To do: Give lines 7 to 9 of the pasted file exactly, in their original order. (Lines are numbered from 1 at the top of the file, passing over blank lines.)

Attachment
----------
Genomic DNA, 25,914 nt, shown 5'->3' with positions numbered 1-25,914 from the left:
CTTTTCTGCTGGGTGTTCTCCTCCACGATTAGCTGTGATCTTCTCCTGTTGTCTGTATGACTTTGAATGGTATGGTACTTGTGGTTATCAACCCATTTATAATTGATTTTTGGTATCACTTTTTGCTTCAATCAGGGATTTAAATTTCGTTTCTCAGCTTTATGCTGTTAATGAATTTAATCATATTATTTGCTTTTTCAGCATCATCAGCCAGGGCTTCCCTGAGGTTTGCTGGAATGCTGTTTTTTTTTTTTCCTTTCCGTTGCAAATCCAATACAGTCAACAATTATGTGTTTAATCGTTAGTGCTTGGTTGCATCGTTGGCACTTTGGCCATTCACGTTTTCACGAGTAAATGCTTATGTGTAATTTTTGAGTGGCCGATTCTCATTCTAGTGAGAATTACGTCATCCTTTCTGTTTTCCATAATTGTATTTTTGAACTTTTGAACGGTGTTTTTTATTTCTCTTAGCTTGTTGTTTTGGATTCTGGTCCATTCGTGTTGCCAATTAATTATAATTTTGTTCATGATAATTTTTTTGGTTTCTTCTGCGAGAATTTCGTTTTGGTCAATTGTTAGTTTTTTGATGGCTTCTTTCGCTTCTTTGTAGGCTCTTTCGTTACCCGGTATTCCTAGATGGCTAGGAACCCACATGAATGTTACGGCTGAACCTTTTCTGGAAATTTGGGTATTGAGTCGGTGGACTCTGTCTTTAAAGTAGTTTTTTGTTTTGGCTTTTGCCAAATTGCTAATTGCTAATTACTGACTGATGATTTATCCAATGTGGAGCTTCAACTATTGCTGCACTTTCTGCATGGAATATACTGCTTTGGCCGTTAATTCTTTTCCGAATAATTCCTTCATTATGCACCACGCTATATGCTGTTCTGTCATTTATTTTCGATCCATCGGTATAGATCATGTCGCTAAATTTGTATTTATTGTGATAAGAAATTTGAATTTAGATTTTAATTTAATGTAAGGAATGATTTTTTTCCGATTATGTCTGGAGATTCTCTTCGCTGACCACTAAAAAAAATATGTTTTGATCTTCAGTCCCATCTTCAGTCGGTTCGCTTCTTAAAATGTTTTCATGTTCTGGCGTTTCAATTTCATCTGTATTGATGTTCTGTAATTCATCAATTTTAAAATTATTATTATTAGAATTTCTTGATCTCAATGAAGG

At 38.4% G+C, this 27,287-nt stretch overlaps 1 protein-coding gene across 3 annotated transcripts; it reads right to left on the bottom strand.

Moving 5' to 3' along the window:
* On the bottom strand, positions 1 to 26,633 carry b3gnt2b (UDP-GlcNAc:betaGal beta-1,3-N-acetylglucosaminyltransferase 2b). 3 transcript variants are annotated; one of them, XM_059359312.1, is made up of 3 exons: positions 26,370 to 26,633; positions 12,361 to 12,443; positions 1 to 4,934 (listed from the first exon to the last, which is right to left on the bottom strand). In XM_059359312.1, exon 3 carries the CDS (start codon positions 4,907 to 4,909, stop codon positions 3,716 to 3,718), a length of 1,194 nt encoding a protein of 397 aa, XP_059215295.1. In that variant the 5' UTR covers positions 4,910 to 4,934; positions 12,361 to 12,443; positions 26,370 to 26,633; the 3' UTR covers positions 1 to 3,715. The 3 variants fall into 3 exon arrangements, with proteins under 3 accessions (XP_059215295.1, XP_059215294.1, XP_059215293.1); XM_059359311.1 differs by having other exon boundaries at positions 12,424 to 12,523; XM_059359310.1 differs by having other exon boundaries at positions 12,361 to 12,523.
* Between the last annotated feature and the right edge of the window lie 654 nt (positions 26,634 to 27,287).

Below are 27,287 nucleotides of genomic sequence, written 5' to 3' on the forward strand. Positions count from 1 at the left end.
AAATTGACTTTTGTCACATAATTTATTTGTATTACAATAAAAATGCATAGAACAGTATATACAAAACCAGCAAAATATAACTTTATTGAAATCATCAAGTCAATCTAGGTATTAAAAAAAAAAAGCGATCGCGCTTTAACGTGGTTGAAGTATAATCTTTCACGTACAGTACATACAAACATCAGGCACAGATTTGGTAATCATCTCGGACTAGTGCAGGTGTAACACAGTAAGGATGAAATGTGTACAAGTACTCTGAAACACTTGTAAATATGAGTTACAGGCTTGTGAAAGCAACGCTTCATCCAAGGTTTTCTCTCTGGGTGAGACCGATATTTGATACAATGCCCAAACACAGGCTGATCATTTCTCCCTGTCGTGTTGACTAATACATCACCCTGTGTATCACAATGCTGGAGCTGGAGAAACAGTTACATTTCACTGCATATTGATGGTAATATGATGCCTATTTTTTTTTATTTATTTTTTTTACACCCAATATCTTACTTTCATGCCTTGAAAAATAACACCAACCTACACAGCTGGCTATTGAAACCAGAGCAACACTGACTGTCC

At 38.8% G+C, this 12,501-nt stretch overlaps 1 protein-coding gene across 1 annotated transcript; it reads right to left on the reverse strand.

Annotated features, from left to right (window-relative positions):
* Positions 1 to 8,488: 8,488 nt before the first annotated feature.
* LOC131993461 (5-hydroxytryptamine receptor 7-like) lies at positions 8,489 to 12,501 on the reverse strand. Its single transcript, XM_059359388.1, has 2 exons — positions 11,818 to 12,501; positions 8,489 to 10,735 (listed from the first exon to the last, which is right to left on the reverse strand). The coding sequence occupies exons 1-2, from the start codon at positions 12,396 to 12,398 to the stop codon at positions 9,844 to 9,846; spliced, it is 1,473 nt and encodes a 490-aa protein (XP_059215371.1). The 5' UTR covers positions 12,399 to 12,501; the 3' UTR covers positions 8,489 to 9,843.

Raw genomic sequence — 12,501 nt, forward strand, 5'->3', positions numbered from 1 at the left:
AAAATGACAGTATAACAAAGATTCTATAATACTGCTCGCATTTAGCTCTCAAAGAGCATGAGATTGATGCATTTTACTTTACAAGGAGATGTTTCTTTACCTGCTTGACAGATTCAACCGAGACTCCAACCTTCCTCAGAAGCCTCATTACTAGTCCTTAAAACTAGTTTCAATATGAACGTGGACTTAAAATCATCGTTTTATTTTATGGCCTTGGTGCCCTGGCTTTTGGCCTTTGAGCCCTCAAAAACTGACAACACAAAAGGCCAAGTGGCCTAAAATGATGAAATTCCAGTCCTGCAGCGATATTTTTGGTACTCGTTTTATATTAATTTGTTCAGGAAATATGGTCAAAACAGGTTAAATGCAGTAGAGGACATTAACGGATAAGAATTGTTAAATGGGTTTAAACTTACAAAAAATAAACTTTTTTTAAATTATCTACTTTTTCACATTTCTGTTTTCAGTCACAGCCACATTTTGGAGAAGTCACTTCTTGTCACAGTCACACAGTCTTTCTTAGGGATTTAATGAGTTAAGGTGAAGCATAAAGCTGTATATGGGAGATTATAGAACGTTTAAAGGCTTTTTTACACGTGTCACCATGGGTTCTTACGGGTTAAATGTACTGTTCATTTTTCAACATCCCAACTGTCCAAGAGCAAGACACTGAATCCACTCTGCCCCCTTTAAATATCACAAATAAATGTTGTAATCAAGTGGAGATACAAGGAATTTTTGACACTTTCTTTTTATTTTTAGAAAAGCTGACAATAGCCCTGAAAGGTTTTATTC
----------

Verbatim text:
Below are 27,287 nucleotides of genomic sequence, written 5' to 3' on the forward strand. Positions count from 1 at the left end.
AAATTGACTTTTGTCACATAATTTATTTGTATTACAATAAAAATGCATAGAACAGTATATACAAAACCAGCAAAATATAACTTTATTGAAATCATCAAGTCAATCTAGGTATTAAAAAAAAAAAGCGATCGCGCTTTAACGTGGTTGAAGTATAATCTTTCACGTACAGTACATACAAACATCAGGCACAGATTTGGTAATCATCTCGGACTAGTGCAGGTGTAACACAGTAAGGATGAAATGTGTACAAGTACTCTGAAACACTTGTAAATATGAGTTACAGGCTTGTGAAAGCAACGCTTCATCCAAGGTTTTCTCTCTGGGTGAGACCGATATTTGATACAATGCCCAAACACAGGCTGATCATTTCTCCCTGTCGTGTTGACTAATACATCACCCTGTGTATCACAATGCTGGAGCTGGAGAAACAGTTACATTTCACTGCATATTGATGGTAATATGATGCCTATTTTTTTTTATTTATTTTTTTTACACCCAATATCTTACTTTCATGCCTTGAAAAATAACACCAACCTACACAGCTGGCTATTGAAACCAGAGCAACACTGACTGTCC

At 38.8% G+C, this 12,501-nt stretch overlaps 1 protein-coding gene across 1 annotated transcript; it reads right to left on the reverse strand.